Thank goodness Jesus did not respond to:
Lepers with “this is God’s judgment on them.”
The man born blind with “this is God’s judgment on his parents.” Peter’s mother-in-law with “this is God’s judgment on her.”
The paraplegic with with “this is God’s judgment on him.”
The woman caught in adultery about to be stoned with “this is God’s judgment on her.” Lazarus with, “He had this coming.”
The cross with, “It must be something I did.”

Luther on preaching

Luther highly esteemed the place of preaching in the Reformation. At the same time, Luther very much opposed preachers ascending to the pulpit without proper authorization. He was most certainly an advocate of the doctrine of the priesthood of all believers, but Luther made a distinction in connection with the office of preaching. To him all Christians were priests, but only those men were to preach who had been called by God, through the mediation of the congregation, to fill the pastoral office.

Luther was critical of those who publicly addressed the people without a regular call and yet claimed authorization for doing so on the basis of being led to speak by the Holy Spirit.

Martin Luther on Preaching

Patrick Ferry

Incivility: Mark DeMoss at Temple Beth Yeshurun

Mark DeMoss is a conservative evangelical Christian Republican from Atlanta who founded the Civility Project:

We also got a copy of his book “The Little Book of Wisdom” with chapters such as:
• A Matter of Life and Death
• Work Less. Think More
• Honesty Can Be Costly
• There are No Degrees of Integrity

He spoke to a group of clergy of various faiths this morning at Temple Beth Yeshurun in Houston. His message was alternately hopeful and chilling.

Lanny was shocked by the level of incivility during the debates over Proposition 8 In California. Mormons vilifying homosexuals. Homosexuals vandalizing Mormon buildings.

“I decided to start a website. I went online and reserved “I was surprised to find it was available.”

He developed a three-point pledge for speaking an acting with civility.

Trinity Forum:

“In contrast, a Christian conception of civility is grounded not in skepticism, but in conviction of the dignity and worth of each person, endowed by their Creator, which runs deeper than – without denying – our differences.”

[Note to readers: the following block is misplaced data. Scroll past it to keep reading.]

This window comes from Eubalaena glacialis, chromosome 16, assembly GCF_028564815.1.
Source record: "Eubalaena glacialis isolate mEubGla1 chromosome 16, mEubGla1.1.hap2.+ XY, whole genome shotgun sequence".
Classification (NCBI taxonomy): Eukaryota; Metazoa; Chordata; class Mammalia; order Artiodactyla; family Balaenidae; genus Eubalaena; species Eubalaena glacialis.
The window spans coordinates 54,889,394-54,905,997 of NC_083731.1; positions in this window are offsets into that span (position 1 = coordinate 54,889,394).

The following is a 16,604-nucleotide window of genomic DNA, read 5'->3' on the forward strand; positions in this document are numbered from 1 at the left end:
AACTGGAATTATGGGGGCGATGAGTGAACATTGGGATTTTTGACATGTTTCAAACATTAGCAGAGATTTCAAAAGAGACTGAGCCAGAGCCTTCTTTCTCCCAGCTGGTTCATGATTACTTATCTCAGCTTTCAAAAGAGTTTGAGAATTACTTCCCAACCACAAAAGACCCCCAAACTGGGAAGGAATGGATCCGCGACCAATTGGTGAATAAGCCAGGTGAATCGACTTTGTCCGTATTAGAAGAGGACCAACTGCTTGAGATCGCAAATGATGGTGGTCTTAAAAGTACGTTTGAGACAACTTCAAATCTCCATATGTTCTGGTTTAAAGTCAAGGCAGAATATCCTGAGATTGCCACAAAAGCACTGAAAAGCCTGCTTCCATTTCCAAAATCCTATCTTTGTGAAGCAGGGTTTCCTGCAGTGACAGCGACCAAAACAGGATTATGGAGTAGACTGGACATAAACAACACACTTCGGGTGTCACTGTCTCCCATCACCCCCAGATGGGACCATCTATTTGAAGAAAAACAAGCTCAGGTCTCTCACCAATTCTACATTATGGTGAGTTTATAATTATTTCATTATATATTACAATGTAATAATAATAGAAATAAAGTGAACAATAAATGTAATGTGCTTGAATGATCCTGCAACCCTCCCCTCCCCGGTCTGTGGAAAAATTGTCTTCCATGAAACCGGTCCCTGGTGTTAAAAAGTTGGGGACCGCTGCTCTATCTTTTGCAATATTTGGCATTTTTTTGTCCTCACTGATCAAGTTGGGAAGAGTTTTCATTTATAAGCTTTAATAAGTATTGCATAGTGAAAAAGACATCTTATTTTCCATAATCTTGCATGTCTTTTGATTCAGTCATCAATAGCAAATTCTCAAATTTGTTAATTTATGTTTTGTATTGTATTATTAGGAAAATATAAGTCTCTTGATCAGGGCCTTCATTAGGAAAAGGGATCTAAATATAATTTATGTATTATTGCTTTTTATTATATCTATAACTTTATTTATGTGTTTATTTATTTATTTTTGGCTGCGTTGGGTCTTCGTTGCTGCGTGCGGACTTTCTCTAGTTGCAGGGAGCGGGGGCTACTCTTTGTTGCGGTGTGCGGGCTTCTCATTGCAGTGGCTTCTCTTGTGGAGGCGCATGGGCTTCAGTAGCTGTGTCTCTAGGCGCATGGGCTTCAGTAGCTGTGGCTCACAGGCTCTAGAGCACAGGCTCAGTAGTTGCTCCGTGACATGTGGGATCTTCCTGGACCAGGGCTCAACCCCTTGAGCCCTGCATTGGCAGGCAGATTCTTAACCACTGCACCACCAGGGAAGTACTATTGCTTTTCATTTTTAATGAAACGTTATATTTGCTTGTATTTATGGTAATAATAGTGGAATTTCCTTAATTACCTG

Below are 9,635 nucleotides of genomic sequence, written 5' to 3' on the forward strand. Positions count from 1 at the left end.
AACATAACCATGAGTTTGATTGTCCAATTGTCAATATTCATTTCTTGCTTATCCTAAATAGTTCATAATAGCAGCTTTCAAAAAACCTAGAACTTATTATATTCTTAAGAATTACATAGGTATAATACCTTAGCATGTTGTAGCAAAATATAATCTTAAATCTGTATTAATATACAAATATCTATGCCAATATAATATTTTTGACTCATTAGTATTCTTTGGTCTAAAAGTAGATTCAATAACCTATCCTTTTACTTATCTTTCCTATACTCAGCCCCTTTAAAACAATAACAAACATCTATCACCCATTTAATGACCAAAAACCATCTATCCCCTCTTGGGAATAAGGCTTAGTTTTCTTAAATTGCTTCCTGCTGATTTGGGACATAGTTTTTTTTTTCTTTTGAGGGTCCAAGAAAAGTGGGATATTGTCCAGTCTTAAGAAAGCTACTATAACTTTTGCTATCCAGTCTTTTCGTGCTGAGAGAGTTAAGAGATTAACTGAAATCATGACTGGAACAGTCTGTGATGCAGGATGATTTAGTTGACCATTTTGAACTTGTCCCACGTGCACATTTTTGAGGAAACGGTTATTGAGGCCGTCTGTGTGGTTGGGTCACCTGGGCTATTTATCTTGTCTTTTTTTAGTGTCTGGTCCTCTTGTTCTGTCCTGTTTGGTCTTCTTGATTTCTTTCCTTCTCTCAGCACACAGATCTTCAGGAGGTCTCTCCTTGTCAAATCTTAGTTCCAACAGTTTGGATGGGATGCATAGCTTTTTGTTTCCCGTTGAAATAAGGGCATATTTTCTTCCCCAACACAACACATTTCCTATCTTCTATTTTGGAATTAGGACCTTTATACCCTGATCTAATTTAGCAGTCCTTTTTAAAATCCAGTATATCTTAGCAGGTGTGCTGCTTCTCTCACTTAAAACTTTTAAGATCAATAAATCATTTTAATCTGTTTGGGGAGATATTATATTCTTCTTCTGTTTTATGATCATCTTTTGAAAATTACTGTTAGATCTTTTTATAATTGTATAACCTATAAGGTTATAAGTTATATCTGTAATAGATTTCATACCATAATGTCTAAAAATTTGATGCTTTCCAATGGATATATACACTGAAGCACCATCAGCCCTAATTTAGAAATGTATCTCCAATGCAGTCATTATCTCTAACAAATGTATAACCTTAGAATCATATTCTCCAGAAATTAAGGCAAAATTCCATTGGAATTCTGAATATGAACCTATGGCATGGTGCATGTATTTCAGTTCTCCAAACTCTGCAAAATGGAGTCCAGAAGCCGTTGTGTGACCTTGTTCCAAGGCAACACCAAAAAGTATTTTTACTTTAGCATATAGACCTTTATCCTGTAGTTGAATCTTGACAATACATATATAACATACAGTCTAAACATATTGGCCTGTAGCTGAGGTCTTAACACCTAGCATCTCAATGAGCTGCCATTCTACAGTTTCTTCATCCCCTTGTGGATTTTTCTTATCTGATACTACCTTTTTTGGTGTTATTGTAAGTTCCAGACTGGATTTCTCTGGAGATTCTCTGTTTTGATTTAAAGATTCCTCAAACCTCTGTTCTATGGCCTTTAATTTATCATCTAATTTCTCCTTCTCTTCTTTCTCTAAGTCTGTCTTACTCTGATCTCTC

I decided on what this would not be: This is no a surrender of personal beliefs. This is not a tolerance campaign. This is not an effort to define hate speech. This is not a call to unity. “I’m not promoting unity. I’m promoting civility. They’re not the same thing.”

I cannot attract people to my faith without civility. As a follower of Christ everything you do must be done in love.” Galatians lists nine fruits of the Spirit. Incivility violates at least eight of those nine.

Oz Guiness writes in “The Case for Civility:”
“How do we live with out deepest differences, especially when those differences are religious and ideological?”

“My strongest criticism has come from my fellow conservatives. My highest praise has come from liberals.”

We mailed the Civility Pledge to every Senator and Representative and Governor. We got three back. In January he dissolved the project. Officially, he wrote an Op Ed. He thanked the three. A week later was the shooting in Arizona, reigniting the debate on civility.

Five reasons DeMoss thinks civility isn’t winning.

1. It’s wrongly perceived by people as unilateral disarmament. Politicians feel it’s as disadvantage to be civil. “What if my opponent attacks me and I can’t attack back?”

2. People are afraid of being seen as compromising or selling out.

3. Our society doesn’t elevate or value civility anymore. A mean-spirited good fight on TV attracts a bigger crowd.

4. The louder the act, the more outrageous, the louder the Amen-crowd gets. The more “red meat” you throw out, the more enthusiastic the crowd gets.

5. The lines are more sharply drawn than ever: liberal/conservative, evangelical/mainline, etc.

Truly the problem is worse than it should be.

I know we’re all busy, and shooting off a nasty email while sitting at a red light might seem easy, but civility really takes no more time than incivility. In fact, incivility may take more time. There’s often a lot of clean up to do afterwards.

Some things you can do.

1. You can write a letter. Create a new friendship. Build a bridge. DeMoss devoted a chapter to the lair art of letter writing.

2. Speak, Preach and teach civility.

3. Call out those who step over the line. Politicians are the only commodities we market by trashing the opposition. Car companies and hotels don’t do this. Write: “I can’t support this kind of tactic…” Speak to those in your own ideological camp. “I don’t chastise people on the left.”

4. Build a relationship with an ideological opponent. Eat together. It’s hard to be unkind to someone you’ve had dinner with in your home.